• power supply (traction battery providing power to the converter is a main part of the path for EMI)
  • lines connecting the above components

Each of these components acts as a path for electromagnetic emissions:

  • RF noise emissions due to the ratio between the size of the power converter and the frequency of the EMI.
  • The high-voltage system is insulated and does not use the car body as return conductor like the low-voltage supply system. However, the high-voltage and the low voltage cables are arranged closely to each other, one important coupling path being the crosstalk between the different lines.
  • The drive system can be either noise source or part of the coupling path within EV electrical system.




WPT System Example


1) Off-board components

2) Primary Device

3) Secondary Device

4) On-board power components

5) EV supply equipment

6) WPT vehicle power supply circuit

7) Supply equipment communication controller

8) Electric vehicle communication controller

9) Portable EV supply equipment

10) CB & RCD or RCBO

11) Plug & socket-outlet

12) RESS or traction battery

13) Electric load

a) Wireless power transfer

b) Communication according to IEC 61980-2

Magnetic Field Wireless Power Transfer (MF-WPT)

MF-WPT is the wireless transfer of energy from a power source to an electrical load via a magnetic field.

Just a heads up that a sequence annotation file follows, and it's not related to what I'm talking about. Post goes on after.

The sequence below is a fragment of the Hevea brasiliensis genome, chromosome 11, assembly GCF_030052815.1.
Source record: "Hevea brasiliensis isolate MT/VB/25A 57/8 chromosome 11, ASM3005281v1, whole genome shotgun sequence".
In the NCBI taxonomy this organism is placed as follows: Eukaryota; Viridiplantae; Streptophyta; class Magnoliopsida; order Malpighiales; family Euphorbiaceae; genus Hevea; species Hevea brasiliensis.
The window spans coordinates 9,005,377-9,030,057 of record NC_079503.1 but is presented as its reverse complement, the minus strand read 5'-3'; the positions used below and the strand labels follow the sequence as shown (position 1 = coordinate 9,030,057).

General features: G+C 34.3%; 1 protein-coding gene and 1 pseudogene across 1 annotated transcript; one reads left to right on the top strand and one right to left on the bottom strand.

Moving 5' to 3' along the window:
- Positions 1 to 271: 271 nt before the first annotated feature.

Magnetic coupling
The source of a magnetic flux is a coil structure. Power transfer will be initiated by positioning two or more coil structures near each other in a way that the time varying flux generated by the primary coil structure, passes through the windings of the secondary coil structure.

Primary and secondary coil structures for WPT systems interact through an air gap. Usually a centre plane in the air gap can be defined dividing the WPT system whereas the primary coil structure is completely located on one side of this plane and the complete coil structure of the secondary device is located on the other side of the plane. For a primary device and a secondary device to be interoperable, they shall be magnetically compatible.

MF-WPT Functions

  • stand by and wake up: the supply device is woken up by the a signal from the EV.
  • compatibility check: power classes, the operating frequency, magnetic coupling, circuit topology, tuning.
  • initial alignment check: primary and secondary devices are properly well positioned relative to each other.
  • start power transfer: transfer the power from the primary device to the secondary device upon the request from the vehicle